A Missouri legislator and pastor’s wife who appears in a Baptist Center for Ethics DVD about faith and politics is running for Congress.
Two-term Missouri State Representative Judy Baker announced Monday she is seeking the 9th Congressional District stretching from northeastern Missouri to the western suburbs of St. Louis. She is the third Democrat joining the race for the seat being vacated by the six-term incumbent, Republican Kenny Hulshof, who is running for governor.
Baker, a 1986 master-of-divinity graduate of Southern Baptist Theological Seminary and managing partner of a healthcare consulting firm called Cura Advantage, said in a series of speeches across the state that making healthcare available to all Americans would be a top priority.
“We must not have a wishbone where a backbone ought to be,” she said, according to the Columbia Missourian.
Baker supports expansion and reauthorization of the State Children’s Health Insurance Program (SCHIP), twice vetoed by President Bush.
She also called for pulling U.S. troops out of Iraq, saying she would support the Iraq war policies of either Democratic presidential candidate.
Baker, 47, is married to John Baker, pastor of First Baptist Church in Columbia, Mo. They appear together in last year’s “Golden Rule Politics,” a Baptist Center for Ethics-produced DVD that challenges a 25-year prevailing myth that GOP stands for “God’s Only Party.”
In this clip, Baker says she’s seen as “quite the anomaly” because she is a Baptist minister’s wife.
“I’m actually looked at with a lot of mystery,” she says. “They want to know, ‘How can you be both a Baptist minister’s wife and a Democrat?’ And I got that question over and over when I first went down to the Legislature a couple of years ago.”
At a screening of “Golden Rule Politics” during the Cooperative Baptist Fellowship General Assembly in 2007, Baker said people on both sides of the aisle didn’t know what to make of the fact that a Baptist minister’s wife who attended seminary would run for office as a Democrat.
“I’ve been a Christian practically all my life,” she said, “a confessional Baptist Christian deeply rooted in my faith and very well rooted in my Bible.”
“When I was running, first of all Democrats were suspect of me because I was a Baptist, and Republicans were suspect of me because I was a Democrat.”
“What this DVD is about is you can be both of those things, and there is a myth out there you cannot,” she said. “If we equate God with any political party, we will give God a bad name.”
Baker says she considers politics an extension of a call to ministry that led her to seminary, where she originally aspired to a pastoral or educational ministry.
Baker said in a 2005 interview with EthicsDaily.com that she differs with some religious leaders who implied in the 2004 presidential election that a real Christian must vote for a Republican.
“I am a ‘real’ Christian, and I am a representative in the Democratic Party,” she said. “My biblical understanding informs my politics just as heavily as any other party.”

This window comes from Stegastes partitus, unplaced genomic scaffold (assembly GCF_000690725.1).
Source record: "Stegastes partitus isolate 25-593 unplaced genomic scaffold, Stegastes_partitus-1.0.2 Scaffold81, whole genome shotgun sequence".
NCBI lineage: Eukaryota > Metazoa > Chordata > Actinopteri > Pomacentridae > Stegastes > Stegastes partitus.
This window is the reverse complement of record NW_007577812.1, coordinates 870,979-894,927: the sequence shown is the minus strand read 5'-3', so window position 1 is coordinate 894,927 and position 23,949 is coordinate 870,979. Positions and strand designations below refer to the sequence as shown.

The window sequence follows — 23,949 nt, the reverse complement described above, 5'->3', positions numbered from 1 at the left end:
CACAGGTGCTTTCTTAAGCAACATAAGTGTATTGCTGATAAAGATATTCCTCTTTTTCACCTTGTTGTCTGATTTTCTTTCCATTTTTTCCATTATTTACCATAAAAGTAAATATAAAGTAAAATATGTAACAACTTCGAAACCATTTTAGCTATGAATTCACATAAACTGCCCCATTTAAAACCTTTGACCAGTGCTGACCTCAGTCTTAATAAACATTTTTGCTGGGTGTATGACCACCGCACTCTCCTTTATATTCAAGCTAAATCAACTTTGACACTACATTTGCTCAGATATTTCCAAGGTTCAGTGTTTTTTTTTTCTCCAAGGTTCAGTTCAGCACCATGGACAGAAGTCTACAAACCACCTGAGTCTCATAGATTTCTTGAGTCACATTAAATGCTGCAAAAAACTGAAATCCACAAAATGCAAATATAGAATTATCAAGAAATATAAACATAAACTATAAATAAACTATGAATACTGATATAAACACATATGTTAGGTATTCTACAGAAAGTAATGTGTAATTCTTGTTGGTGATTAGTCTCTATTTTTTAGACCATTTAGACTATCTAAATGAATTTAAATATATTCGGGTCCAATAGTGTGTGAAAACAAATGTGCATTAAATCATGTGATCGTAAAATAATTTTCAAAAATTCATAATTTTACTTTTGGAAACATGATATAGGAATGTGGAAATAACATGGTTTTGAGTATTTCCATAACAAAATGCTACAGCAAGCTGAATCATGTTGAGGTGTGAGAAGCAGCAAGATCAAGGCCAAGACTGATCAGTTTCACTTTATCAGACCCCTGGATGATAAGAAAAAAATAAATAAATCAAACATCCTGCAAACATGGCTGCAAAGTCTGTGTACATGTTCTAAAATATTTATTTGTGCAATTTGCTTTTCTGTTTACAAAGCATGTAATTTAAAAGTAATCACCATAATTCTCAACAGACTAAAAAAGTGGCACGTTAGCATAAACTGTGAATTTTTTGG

“I believe there are inherent dangers to the perception that God has only one political party,” Baker said. Paraphrasing the words of Abraham Lincoln, “My concern is not whether God is on our side; my greatest concern is to be on God’s side.
Baker, who has been raising money to run for office since December, faces Democratic challenges from former House Speaker Steve Gaw and Marion County Presiding Commissioner Lyndon Bode. Other candidates could also enter the race.
Released in September, “Golden Rule Politics: Reclaiming the Rightful Role of Faith in Politics” challenges a political myth constructed over 25 years by the Christian Right that the Republican Party is America’s moral party and the party of God’s favor.
The 36-minute documentary–produced and directed by Baptist Center for Ethics Executive Director Robert Parham and EthicsDaily.com Culture Editor Cliff Vaughn–has an accompanying discussion guide for use in church, civic or home discussion groups.
Public screenings and panel discussions of the film have been held in Atlanta, Birmingham, Ala., and Nashville, Tenn.
Rooted in the theological conviction that God is neither a Republican nor a Democrat–and that neither party is thoroughly moral or completely immoral–the DVD explores the rightful role of faith in politics through interviews with clergy and politicians in Alabama, Missouri and Tennessee. It expands the moral agenda from the narrow list of issues prioritized by the Christian Right to the fuller expression of issues found in the Christian tradition, beginning with the biblical priority of doing justice.
“Golden Rule Politics” features interviews with pastors and faith leaders who discuss how party politics have sometimes attempted to co-opt religion and trample on the separation of church and state. It eschews the more familiar faces and shouting heads of partisan politics and instead interviews four faithful Democratic politicians in red states who know the religious and political landscape better than many.
Bob Allen is managing editor of EthicsDaily.com.
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